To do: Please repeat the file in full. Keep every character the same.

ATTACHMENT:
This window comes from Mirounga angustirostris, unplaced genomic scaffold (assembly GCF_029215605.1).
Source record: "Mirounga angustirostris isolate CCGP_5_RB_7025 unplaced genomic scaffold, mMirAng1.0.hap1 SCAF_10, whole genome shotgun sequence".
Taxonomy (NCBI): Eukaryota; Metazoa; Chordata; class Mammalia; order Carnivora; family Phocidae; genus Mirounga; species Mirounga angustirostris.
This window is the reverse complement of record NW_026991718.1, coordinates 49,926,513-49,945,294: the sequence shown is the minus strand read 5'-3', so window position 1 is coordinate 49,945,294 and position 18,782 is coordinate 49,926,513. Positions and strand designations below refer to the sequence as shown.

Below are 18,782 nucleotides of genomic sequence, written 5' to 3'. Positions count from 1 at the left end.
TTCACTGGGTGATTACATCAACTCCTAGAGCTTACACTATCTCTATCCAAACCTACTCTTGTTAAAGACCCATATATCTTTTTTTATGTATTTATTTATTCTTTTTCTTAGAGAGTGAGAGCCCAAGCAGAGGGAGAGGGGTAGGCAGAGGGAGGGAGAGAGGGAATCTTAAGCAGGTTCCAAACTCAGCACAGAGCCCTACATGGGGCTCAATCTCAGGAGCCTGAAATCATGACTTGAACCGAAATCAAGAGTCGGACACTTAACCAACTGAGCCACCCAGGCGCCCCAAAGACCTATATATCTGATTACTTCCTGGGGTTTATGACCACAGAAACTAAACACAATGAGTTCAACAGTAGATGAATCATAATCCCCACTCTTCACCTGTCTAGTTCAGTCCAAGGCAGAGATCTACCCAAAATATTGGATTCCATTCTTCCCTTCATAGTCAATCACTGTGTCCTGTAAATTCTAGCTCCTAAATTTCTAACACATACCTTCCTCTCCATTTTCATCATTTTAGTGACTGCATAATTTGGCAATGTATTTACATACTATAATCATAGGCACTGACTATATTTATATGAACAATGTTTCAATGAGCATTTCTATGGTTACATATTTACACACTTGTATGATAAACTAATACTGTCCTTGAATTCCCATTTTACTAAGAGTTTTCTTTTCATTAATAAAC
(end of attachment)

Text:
This window comes from Mirounga angustirostris, unplaced genomic scaffold (assembly GCF_029215605.1).
Source record: "Mirounga angustirostris isolate CCGP_5_RB_7025 unplaced genomic scaffold, mMirAng1.0.hap1 SCAF_10, whole genome shotgun sequence".
Taxonomy (NCBI): Eukaryota; Metazoa; Chordata; class Mammalia; order Carnivora; family Phocidae; genus Mirounga; species Mirounga angustirostris.
This window is the reverse complement of record NW_026991718.1, coordinates 49,926,513-49,945,294: the sequence shown is the minus strand read 5'-3', so window position 1 is coordinate 49,945,294 and position 18,782 is coordinate 49,926,513. Positions and strand designations below refer to the sequence as shown.

Below are 18,782 nucleotides of genomic sequence, written 5' to 3'. Positions count from 1 at the left end.
TTCACTGGGTGATTACATCAACTCCTAGAGCTTACACTATCTCTATCCAAACCTACTCTTGTTAAAGACCCATATATCTTTTTTTATGTATTTATTTATTCTTTTTCTTAGAGAGTGAGAGCCCAAGCAGAGGGAGAGGGGTAGGCAGAGGGAGGGAGAGAGGGAATCTTAAGCAGGTTCCAAACTCAGCACAGAGCCCTACATGGGGCTCAATCTCAGGAGCCTGAAATCATGACTTGAACCGAAATCAAGAGTCGGACACTTAACCAACTGAGCCACCCAGGCGCCCCAAAGACCTATATATCTGATTACTTCCTGGGGTTTATGACCACAGAAACTAAACACAATGAGTTCAACAGTAGATGAATCATAATCCCCACTCTTCACCTGTCTAGTTCAGTCCAAGGCAGAGATCTACCCAAAATATTGGATTCCATTCTTCCCTTCATAGTCAATCACTGTGTCCTGTAAATTCTAGCTCCTAAATTTCTAACACATACCTTCCTCTCCATTTTCATCATTTTAGTGACTGCATAATTTGGCAATGTATTTACATACTATAATCATAGGCACTGACTATATTTATATGAACAATGTTTCAATGAGCATTTCTATGGTTACATATTTACACACTTGTATGATAAACTAATACTGTCCTTGAATTCCCATTTTACTAAGAGTTTTCTTTTCATTAATAAAC